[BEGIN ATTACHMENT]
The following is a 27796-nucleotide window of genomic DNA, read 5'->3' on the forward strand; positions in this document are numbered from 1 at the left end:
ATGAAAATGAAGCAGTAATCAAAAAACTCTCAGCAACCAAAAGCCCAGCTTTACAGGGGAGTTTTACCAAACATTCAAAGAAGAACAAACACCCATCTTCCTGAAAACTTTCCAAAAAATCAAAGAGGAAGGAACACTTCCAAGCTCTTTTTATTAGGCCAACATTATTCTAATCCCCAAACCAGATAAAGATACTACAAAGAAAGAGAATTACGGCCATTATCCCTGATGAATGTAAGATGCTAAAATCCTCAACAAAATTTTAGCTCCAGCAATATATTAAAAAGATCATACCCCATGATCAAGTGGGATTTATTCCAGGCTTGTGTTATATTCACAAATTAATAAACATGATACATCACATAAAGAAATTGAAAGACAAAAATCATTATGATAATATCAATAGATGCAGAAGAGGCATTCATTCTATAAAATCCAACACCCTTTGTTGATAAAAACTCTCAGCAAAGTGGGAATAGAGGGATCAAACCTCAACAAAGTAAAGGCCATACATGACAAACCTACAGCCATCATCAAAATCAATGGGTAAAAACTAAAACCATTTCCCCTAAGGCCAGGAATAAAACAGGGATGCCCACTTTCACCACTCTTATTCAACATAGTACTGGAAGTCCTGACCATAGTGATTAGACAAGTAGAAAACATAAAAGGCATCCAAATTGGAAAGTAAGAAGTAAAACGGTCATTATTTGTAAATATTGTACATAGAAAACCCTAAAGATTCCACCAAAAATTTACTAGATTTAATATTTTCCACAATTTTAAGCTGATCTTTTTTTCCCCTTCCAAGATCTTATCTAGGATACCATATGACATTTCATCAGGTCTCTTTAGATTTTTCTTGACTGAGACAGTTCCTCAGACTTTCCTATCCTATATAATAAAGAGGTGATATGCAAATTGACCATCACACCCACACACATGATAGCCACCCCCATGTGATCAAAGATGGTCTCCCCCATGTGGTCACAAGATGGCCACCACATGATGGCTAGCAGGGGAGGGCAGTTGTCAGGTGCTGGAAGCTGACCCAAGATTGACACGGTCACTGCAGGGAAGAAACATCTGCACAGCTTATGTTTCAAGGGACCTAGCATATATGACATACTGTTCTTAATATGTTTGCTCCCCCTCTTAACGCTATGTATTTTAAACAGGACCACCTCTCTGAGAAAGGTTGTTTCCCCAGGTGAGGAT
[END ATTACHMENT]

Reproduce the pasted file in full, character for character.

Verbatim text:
The following is a 27796-nucleotide window of genomic DNA, read 5'->3' on the forward strand; positions in this document are numbered from 1 at the left end:
ATGAAAATGAAGCAGTAATCAAAAAACTCTCAGCAACCAAAAGCCCAGCTTTACAGGGGAGTTTTACCAAACATTCAAAGAAGAACAAACACCCATCTTCCTGAAAACTTTCCAAAAAATCAAAGAGGAAGGAACACTTCCAAGCTCTTTTTATTAGGCCAACATTATTCTAATCCCCAAACCAGATAAAGATACTACAAAGAAAGAGAATTACGGCCATTATCCCTGATGAATGTAAGATGCTAAAATCCTCAACAAAATTTTAGCTCCAGCAATATATTAAAAAGATCATACCCCATGATCAAGTGGGATTTATTCCAGGCTTGTGTTATATTCACAAATTAATAAACATGATACATCACATAAAGAAATTGAAAGACAAAAATCATTATGATAATATCAATAGATGCAGAAGAGGCATTCATTCTATAAAATCCAACACCCTTTGTTGATAAAAACTCTCAGCAAAGTGGGAATAGAGGGATCAAACCTCAACAAAGTAAAGGCCATACATGACAAACCTACAGCCATCATCAAAATCAATGGGTAAAAACTAAAACCATTTCCCCTAAGGCCAGGAATAAAACAGGGATGCCCACTTTCACCACTCTTATTCAACATAGTACTGGAAGTCCTGACCATAGTGATTAGACAAGTAGAAAACATAAAAGGCATCCAAATTGGAAAGTAAGAAGTAAAACGGTCATTATTTGTAAATATTGTACATAGAAAACCCTAAAGATTCCACCAAAAATTTACTAGATTTAATATTTTCCACAATTTTAAGCTGATCTTTTTTTCCCCTTCCAAGATCTTATCTAGGATACCATATGACATTTCATCAGGTCTCTTTAGATTTTTCTTGACTGAGACAGTTCCTCAGACTTTCCTATCCTATATAATAAAGAGGTGATATGCAAATTGACCATCACACCCACACACATGATAGCCACCCCCATGTGATCAAAGATGGTCTCCCCCATGTGGTCACAAGATGGCCACCACATGATGGCTAGCAGGGGAGGGCAGTTGTCAGGTGCTGGAAGCTGACCCAAGATTGACACGGTCACTGCAGGGAAGAAACATCTGCACAGCTTATGTTTCAAGGGACCTAGCATATATGACATACTGTTCTTAATATGTTTGCTCCCCCTCTTAACGCTATGTATTTTAAACAGGACCACCTCTCTGAGAAAGGTTGTTTCCCCAGGTGAGGAT